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Simon Thibault

February 1998

I don't know where I would be without the web.

I think people forget how important the Web and the Internet are important to people, and this includes our demographic: queer youth.

I mean, you are reading this, you are reading my words, I am in Nova Scotia, and I have no idea where you are, and you know what? That doesn't matter. Location has no bearing.

Reference has no bearing.

Welcome to the web.

The web is a complex resource of information, available to many people, the numbers growing exponentially daily, as more and more people become wired. It is a place where people can communicate their ideas, their thoughts, their realities.

But what I find most interesting about the web is this:

It is anarchy. It is chaos. It is democracy. And it works, even though it encompasses all these diverse things. It is a post-modern society.

And what I mean by this, is that the dynamics of the web demand that all points of reference to the real world are cut off, yet the objects that come from that are still there. Think of it in terms like this: You go to a website, where a person has included an image by a famous artist, let's say Gustav Klimt or Monet. These people are great masters, and there work has been used by someone who is relatively unknown (even if they are a minor or major web celebrity), and yet, it works.

The reason why is this: the world is our oyster ("our" as in the wired generation). Such images hold great weight, but the whole point of their usage is simple: we want people to look at what we have done, and to examine it, and if we have to give them a point of reference for them to grab onto what we have to say, we'll use anything we can, because we can.

Now, what does this have to do with gay youth?

The web has been our way of communicating. Isolated youths have a way to communicate with people around the world. I myself live in a small community in rural Nova Scotia, yet I have been able to secure myself a small, but tidy place in webspace. But this isn't the exciting thing.

I have stated that the web is a resource of information, it is a place where people can express what they want, when they want, a democracy right? Well, the web is much more interesting than that. Since there are so many people who collaborate on such a grand scale to the proliferation of information and the size of the web, some of these people will of course, turn out to be artists, journalists, writers, photographers, and now, web designers. We are that generation. The web may have been a resource of information, but in my mind, it has become, and is becoming more and more, a resource of creativity. People can express themselves in any way they see fit.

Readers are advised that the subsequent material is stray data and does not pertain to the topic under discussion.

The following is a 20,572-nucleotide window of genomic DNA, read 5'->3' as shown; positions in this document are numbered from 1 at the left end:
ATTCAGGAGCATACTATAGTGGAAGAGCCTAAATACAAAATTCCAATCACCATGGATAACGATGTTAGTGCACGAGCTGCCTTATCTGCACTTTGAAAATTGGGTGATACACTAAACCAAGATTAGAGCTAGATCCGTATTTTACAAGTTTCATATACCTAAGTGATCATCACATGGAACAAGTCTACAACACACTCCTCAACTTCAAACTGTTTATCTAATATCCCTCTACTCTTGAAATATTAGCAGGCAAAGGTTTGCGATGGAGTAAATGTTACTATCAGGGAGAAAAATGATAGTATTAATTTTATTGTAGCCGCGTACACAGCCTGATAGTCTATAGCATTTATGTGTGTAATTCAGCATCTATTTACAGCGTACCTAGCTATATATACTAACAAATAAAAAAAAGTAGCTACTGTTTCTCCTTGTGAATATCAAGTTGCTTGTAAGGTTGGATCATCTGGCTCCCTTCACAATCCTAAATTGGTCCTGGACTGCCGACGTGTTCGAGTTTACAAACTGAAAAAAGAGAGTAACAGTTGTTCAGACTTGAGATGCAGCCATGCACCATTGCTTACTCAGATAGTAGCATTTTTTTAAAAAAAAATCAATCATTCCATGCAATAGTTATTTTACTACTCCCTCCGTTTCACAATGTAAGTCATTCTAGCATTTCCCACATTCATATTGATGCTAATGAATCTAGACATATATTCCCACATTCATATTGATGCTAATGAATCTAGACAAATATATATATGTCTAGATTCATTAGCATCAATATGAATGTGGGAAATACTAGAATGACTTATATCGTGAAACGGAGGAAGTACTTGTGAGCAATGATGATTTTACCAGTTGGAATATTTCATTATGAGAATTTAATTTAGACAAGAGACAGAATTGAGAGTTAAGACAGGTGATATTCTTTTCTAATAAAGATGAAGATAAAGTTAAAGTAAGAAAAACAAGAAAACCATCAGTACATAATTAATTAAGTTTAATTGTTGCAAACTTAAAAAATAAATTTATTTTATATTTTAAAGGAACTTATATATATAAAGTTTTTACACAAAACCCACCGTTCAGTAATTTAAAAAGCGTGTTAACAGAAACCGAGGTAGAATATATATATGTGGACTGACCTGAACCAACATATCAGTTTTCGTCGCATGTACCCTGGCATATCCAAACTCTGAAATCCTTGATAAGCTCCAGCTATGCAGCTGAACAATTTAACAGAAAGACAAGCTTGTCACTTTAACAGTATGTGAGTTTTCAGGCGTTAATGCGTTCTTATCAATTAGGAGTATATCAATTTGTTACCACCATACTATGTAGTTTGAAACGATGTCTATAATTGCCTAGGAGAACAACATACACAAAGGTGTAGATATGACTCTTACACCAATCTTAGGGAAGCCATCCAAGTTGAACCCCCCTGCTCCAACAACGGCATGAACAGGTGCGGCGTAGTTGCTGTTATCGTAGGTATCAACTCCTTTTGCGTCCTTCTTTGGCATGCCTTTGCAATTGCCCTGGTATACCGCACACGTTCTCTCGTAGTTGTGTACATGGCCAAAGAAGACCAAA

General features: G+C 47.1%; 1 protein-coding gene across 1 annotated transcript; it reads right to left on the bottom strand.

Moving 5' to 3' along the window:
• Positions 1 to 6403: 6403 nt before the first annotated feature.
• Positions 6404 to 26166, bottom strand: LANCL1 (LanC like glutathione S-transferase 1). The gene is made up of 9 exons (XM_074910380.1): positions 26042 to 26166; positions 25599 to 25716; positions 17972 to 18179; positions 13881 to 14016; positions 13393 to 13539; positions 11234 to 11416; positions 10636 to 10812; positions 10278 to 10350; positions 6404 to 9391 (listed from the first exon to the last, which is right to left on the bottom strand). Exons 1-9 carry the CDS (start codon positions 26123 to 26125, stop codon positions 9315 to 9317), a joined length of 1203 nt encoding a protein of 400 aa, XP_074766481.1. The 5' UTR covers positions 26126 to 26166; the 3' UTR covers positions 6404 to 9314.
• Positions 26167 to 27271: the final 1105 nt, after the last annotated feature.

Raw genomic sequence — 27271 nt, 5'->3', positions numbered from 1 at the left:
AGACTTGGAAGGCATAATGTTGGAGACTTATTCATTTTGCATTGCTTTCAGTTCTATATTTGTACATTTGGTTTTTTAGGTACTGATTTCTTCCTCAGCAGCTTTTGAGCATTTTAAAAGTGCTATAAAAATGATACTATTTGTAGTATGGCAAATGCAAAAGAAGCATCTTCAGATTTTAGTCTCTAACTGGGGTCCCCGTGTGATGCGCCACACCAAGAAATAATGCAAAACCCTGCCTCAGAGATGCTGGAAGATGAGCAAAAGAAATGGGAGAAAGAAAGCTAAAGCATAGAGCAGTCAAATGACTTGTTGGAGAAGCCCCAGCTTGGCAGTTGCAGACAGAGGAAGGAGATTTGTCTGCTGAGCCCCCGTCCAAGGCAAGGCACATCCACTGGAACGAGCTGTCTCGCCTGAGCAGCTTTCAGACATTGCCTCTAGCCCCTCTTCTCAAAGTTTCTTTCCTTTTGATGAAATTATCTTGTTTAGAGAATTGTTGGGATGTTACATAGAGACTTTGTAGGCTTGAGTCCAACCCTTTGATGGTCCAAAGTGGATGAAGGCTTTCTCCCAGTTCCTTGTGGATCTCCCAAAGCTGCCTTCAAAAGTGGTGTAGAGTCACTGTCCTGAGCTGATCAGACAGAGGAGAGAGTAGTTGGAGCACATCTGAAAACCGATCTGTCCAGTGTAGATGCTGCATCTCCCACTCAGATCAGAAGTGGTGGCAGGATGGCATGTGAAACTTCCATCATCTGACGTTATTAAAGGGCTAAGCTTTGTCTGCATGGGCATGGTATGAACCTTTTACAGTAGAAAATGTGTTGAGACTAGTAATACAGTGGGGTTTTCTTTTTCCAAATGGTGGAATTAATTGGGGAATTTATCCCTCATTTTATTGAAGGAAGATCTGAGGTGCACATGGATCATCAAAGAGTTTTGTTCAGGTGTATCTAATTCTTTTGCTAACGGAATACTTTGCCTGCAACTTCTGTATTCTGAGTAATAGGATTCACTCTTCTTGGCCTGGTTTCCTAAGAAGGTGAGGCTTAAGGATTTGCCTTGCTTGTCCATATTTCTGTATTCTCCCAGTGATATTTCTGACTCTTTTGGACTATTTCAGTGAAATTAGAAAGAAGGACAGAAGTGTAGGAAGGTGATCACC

This is where queer youth can come in. I, a queer 21 year old (young) man have used Oasis as a way for me to communicate with the outside world in a way that is true to me. Now, I have created two websites which showcase my work, and I have an online journal, which is an experiment onto itself. I can take it offline whenever I want, I can add anything (including a hidden part, which I have), but it is mine.

As such, I have been working on a special collaboration with Oasis, in which I will present my work to the wired world. Last month, I submitted an essay on the body to Oasis as an HTML essay, or rather, an experimental essay. I received a decent amount of mail, and was excited, so I decided to put up another essay. This one speaks directly about sexuality and the dynamics of love, sex and friendship. Next month, I will put up my manifesto, in two parts, one in March, the other in April. It is my manifesto on why I write, and why I create.

This month's work is dedicated to Edmund White. It is because of him that I write, and it is through him that I found a love for Jean Genet. So this is for him:

Picking your underwear off the floor

by Simon Thibault

(WARNING: This Web essay contains images of artistic nudity)


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